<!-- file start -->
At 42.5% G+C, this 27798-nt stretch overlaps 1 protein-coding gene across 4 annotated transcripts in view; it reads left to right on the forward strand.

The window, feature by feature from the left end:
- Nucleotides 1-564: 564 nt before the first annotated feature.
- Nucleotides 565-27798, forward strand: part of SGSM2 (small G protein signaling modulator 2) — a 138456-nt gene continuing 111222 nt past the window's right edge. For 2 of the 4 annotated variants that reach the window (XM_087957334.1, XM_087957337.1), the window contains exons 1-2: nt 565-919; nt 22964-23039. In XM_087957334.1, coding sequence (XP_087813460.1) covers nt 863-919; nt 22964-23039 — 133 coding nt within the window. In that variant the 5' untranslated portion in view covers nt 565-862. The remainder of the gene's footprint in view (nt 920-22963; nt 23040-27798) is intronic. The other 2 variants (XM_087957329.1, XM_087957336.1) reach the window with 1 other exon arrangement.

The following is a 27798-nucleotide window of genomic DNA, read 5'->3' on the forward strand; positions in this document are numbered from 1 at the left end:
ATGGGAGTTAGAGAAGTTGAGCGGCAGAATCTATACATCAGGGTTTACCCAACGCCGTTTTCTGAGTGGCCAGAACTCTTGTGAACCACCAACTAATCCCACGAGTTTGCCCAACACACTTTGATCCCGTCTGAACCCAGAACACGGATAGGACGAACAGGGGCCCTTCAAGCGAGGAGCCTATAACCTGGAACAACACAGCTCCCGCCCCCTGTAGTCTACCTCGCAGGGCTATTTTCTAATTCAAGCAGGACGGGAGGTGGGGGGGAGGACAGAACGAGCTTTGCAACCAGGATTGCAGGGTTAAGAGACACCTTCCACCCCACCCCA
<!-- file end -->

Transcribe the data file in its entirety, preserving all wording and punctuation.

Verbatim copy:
At 42.5% G+C, this 27798-nt stretch overlaps 1 protein-coding gene across 4 annotated transcripts in view; it reads left to right on the forward strand.

The window, feature by feature from the left end:
- Nucleotides 1-564: 564 nt before the first annotated feature.
- Nucleotides 565-27798, forward strand: part of SGSM2 (small G protein signaling modulator 2) — a 138456-nt gene continuing 111222 nt past the window's right edge. For 2 of the 4 annotated variants that reach the window (XM_087957334.1, XM_087957337.1), the window contains exons 1-2: nt 565-919; nt 22964-23039. In XM_087957334.1, coding sequence (XP_087813460.1) covers nt 863-919; nt 22964-23039 — 133 coding nt within the window. In that variant the 5' untranslated portion in view covers nt 565-862. The remainder of the gene's footprint in view (nt 920-22963; nt 23040-27798) is intronic. The other 2 variants (XM_087957329.1, XM_087957336.1) reach the window with 1 other exon arrangement.

The following is a 27798-nucleotide window of genomic DNA, read 5'->3' on the forward strand; positions in this document are numbered from 1 at the left end:
ATGGGAGTTAGAGAAGTTGAGCGGCAGAATCTATACATCAGGGTTTACCCAACGCCGTTTTCTGAGTGGCCAGAACTCTTGTGAACCACCAACTAATCCCACGAGTTTGCCCAACACACTTTGATCCCGTCTGAACCCAGAACACGGATAGGACGAACAGGGGCCCTTCAAGCGAGGAGCCTATAACCTGGAACAACACAGCTCCCGCCCCCTGTAGTCTACCTCGCAGGGCTATTTTCTAATTCAAGCAGGACGGGAGGTGGGGGGGAGGACAGAACGAGCTTTGCAACCAGGATTGCAGGGTTAAGAGACACCTTCCACCCCACCCCA